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Mayor Walsh guides mayors through Boston's response to opioid crisis

June 26, 2017

Mayor's Office

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Mayor's Office

Mayor Walsh presented the "Actions to Address Substance Use Disorders in America's Cities" toolkit to mayors and policymakers.

Mayor Walsh talks about Boston's opioid crisis response at the US conference of mayors
Mayor Martin J. Walsh today guided mayors around the country in innovative approaches to the national opioid epidemic at this weekend's 85th US Conference of Mayors being held in Miami Beach, FL.

At the conference today, Mayor Walsh presented the "Actions to Address Substance Use Disorders in America's Cities" toolkit to mayors and policymakers. The toolkit created by Boston's Mayor's Office of Recovery Services, provides resources, recommendations, policies, and program solutions to help mayors respond locally to the devastating impacts of the national opioid.

As chairman of the conference's Substance Abuse, Prevention and Recovery Services task force, Mayor Walsh also learned how to issue Narcan® (naloxone) and share examples from much of the nation-leading work that the City of Boston has undertaken to address the opioid crisis, dating back to 1978 when Boston EMS paramedics first began administering the overdose reversal drug.

"Given the gridlock in Washington, it is crucial for municipal leaders to drive this issue forward. We must be a strong voice for those who are struggling," said Mayor Martin J. Walsh. "Together with our state, federal, non-profit and private sector partners, we have begun implementing solutions that are making a real difference in the lives of those battling addiction."

Addressing the epidemic of addiction has been one of Mayor Walsh's top priorities, which led him to create the first-ever municipal-based Mayor's Office of Recovery Services in 2015. Since then, Boston has more than doubled staff at the City's access to care program, created the City's first 24/7 recovery support hotline through 311, and added a street outreach team in heavily impacted areas.

The City has long been a leader in Narcan® use and overdose prevention. The city's health department, the BPHC, began offering civilian trainings in overdose prevention and Narcan® in 2006, offering guidance to active users, friends and families, those who are more likely to encounter a heroin user who has overdosed before an ambulance can arrive. BPHC staff has trained more than 10,000 people on how to spot an overdose and administer Narcan® last year alone. In 2014, Mayor Walsh announced that all first responders in the City of Boston would be trained to administer and carry Narcan®.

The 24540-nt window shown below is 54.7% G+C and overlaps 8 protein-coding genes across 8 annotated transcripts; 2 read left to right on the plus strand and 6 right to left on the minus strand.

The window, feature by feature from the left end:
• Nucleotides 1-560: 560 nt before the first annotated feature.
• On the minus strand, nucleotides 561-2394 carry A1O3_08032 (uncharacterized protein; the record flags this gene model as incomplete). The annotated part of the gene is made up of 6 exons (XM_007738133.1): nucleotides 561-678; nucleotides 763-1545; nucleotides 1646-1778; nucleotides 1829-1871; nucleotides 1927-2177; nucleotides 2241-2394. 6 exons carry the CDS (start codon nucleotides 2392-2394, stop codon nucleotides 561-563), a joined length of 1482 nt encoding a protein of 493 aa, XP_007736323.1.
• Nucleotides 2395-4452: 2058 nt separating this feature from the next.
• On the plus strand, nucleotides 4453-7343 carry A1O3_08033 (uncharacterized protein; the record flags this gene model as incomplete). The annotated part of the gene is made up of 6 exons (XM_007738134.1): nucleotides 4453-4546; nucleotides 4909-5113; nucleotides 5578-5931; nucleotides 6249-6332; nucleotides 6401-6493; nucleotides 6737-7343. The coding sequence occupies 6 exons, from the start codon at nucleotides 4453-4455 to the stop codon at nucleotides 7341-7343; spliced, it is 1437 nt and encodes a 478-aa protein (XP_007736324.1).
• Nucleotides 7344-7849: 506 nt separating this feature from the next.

Through collaboration with EMS, BPD, BFD, BPHC, Boston 311, and other municipal departments, the City of Boston offers a comprehensive set of innovative approaches to treating substance use disorders and combating the national opioid epidemic.

"Addictions to Address Substance Use Disorders in America's Cities: A Toolkit for Mayors and Policy Makers" can be found online at boston.gov/recovery.

About the Mayor's Office of Recovery Services

The Mayor's Office of Recovery Services is the first-ever municipal-based office to focus on this issue. The Office of Recovery Services works to improve existing addiction and recovery services and create a continuum of high quality services, help families and those fighting addiction navigate the city's available resources, and work with City Departments, community partners and the recovery community to support a comprehensive response to substance use disorders.

About the Boston Public Health Commission

The Boston Public Health Commission, the country's oldest health department, is an independent public agency providing a wide range of health services and programs. It is governed by a seven-member board of health appointed by the Mayor of Boston.

Public service and access to quality health care are the cornerstones of our mission - to protect, preserve, and promote the health and well-being of all Boston residents, particularly those who are most vulnerable. The Commission's more than 40 programs are grouped into six bureaus: Child, Adolescent & Family Health; Community Health Initiatives; Homeless Services; Infectious Disease; Recovery Services; and Emergency Medical Services.